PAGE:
Friday, June 19, 2009

Teaching a Quilting Workshop

Yesterday I taught a quilting workshop for my Quilt Guild. My Guild has a workshop every month where a quild member teaches how to make a certain quilt. The quilt I chose to teach was Late Bloomer's, "Butterfly Love". If you scroll down to the next post you can see my quilt and some of the blocks. It is designed by Elizabeth Scott of The Late Bloomer.

I can't remember if I ever told any of you this; I probably did. Anyway, I have a degree in Elementary Education, but I never went to work. My husband and I started moving around with his job when our oldest two children, Laura and Wade, were 4 and 18 months. We decided it was best for me to be at home with them until they started school. But guess what happened when Wade started Kindergarten? I had another baby! She's in High School now, and I'm still a stay-at-home mom.

To make sure all those dollars spent on my education don't go to waste, I use some of the same teaching techniques, while in college, when I teach a quilting class. No, I don't treat them like Kindergartners, and I don't turn the lights out when they start talking too loud. I do, however, some times use flannel story boards and demonstrate with my sewing machine.

Yesterday I decided to not use the flannel board and instead laid everything out on the table.

Demo on how to do fusible applique is on the table.
Demo on how to do the button hole stitch by machine.

I knew it was going to be a large class (28 signed up and bought the pattern, but 24 came to class), so I planned on dividing the class time up into three sections: learning to fuse and applique, learning to stem-stitch embroidery, and learning how to piece the cute little borders in between the butterflies. We would also do small group demonstrations for each.

I have to tell you this: The night before I practice my quilting demos to make sure I have all the steps in the correct order and my thoughts are together. Poor Wade is usually the one who gets to be my guinea pig. After I was done, he said, "Yep. I think I can do that now. It all makes sense to me!"

It surprised me at how many of the ladies didn't know how to applique or use fusible webbing. I love teaching people new techniques that will make their quilting experience more fun! Heck, after that class they'll know how to applique and do red work embroidery!

Here's Janet and Ila coming back for a second demo on fusible applique.

Janet and Ila learning how to place their applique design on the background fabric.

Not everyone used 30's prints for their butterflies like mine, and I love that!

Pretty pink and green butterflies!

I love these pinks and greens that Anna used. Tracey used Civil War prints, and Starr used Asian fabrics. Several people used fun bright prints.

I feel bad, though. I told Elizabeth that I would shoot lots of pictures. I have more, but it shows detailed demos, and if you saw them you wouldn't need to buy the pattern! By the looks of it, only two ladies came to my class, but I promise there were 24! I was a "busy little quilting teacher" helping those that needed me. I'll shoot pictures when they bring them to the July meeting at Show and Tell. I'm sure more than half of them will have them completed.

Thank you to Elizabeth for designing such a sweet quilt. All of her designs are beautiful. The butterfly was perfect for a summer class. Thanks, too, to Betty, the owner of my favorite quilt shop, The Village Mercantile for ordering the patterns for us.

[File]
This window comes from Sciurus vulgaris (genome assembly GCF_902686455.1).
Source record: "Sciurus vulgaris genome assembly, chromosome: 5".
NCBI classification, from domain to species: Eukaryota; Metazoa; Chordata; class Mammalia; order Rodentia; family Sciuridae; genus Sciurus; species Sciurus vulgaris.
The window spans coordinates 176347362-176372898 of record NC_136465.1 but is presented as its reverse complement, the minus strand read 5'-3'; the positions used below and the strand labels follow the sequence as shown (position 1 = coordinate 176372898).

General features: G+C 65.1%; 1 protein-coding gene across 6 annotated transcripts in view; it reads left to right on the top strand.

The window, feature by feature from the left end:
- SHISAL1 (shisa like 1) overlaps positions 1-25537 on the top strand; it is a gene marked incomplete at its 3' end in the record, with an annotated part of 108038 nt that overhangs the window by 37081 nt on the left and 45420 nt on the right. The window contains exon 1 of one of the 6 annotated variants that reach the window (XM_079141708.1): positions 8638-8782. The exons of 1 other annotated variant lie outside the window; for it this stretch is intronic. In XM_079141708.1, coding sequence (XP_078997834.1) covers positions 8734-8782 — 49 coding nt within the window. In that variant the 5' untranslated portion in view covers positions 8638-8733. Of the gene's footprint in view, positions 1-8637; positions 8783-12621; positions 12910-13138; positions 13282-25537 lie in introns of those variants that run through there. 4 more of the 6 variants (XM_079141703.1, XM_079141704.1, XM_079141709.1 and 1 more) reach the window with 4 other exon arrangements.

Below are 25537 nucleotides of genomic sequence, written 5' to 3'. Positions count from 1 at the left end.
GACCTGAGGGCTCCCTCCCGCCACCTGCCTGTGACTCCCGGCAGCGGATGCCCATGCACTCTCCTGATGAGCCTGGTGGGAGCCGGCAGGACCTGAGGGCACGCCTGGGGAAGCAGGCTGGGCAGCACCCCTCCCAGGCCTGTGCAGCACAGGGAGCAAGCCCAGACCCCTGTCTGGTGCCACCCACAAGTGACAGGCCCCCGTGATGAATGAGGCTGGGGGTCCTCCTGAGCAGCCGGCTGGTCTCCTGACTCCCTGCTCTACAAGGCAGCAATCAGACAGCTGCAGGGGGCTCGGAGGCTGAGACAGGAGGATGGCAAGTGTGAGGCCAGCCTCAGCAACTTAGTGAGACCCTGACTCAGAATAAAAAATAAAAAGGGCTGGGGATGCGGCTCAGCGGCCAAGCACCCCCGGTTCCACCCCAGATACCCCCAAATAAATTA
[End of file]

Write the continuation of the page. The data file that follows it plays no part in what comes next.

Oh, and if you happen to be going on the Southern Indiana Shop Hop, be sure to visit The Village Mercantile. They've been busy getting everything ready and the shop is bursting at the seams! Tell Betty and the girls I sent you!
And, there's more!!! I just visited Terry Atkinson at her blog. She and several other Minnesota Quilt Designers are hosting a Blog Hop starting Monday, June 22. You can read more about it at Terry's blog. Each designer is giving a free pattern, a demo, and you can win prizes! So, if Southern Indiana is too far to drive, you can sit in the comfort of your own home and blog hop!



  1. I wish I lived closer to take one of your classes. It sounds and looks like I would really learn a lot plus have a lot of fun! Well, maybe someday I will make it back there! In the meantime, take care!


  2. I can't wait to see some of the completed quilts. I'm sure they will be lovely as I'm certain you are a GREAT teacher!

  3. ....(hand raised)...oh teacher...yes teacher...could you come teach me the proper way to use a seam ripper.........

    so glad you had a good class!

  4. You look so cute all dressed up in your pretty dress. I like it. It sounds like you were really busy but all the girls learned a lot and I bet they loved it.

  5. Amanda, looks like you had a lot of ladies taking your class. What fun. Thanks for sharing and now I'm off to Terry's blog.
    Keep Stitchen'

  6. Well, maybe Pam and I need to take a road trip! LOL! Nice job! I bet all your ladies had a wonderful time and learned a lot! I'll look forward to seeing more photos after your next meeting.

  7. I love the fact that you enjoy teaching and that you had such fun with this class!

    The different fabrics must have made it a lot of fun to teach and see how the butterflies were turning out!

  8. Aren't you the cutest little teacher ever??
    Great clas. I LOVE the Village Mercantile. I'd loev to go back there and soon. It's a great place.

  9. Sounds like a great class , wish I was closer . Love your header !

  10. Sounds like a wonderful class and a very full class. What fun!

  11. I can't think of a better way to use your education degree, Amanda! I would have definitely signed up for your class!

  12. It's great that you can use your teaching skills. Looks like a fun class I'd like to take. Love your dress! Did you make it yourself?



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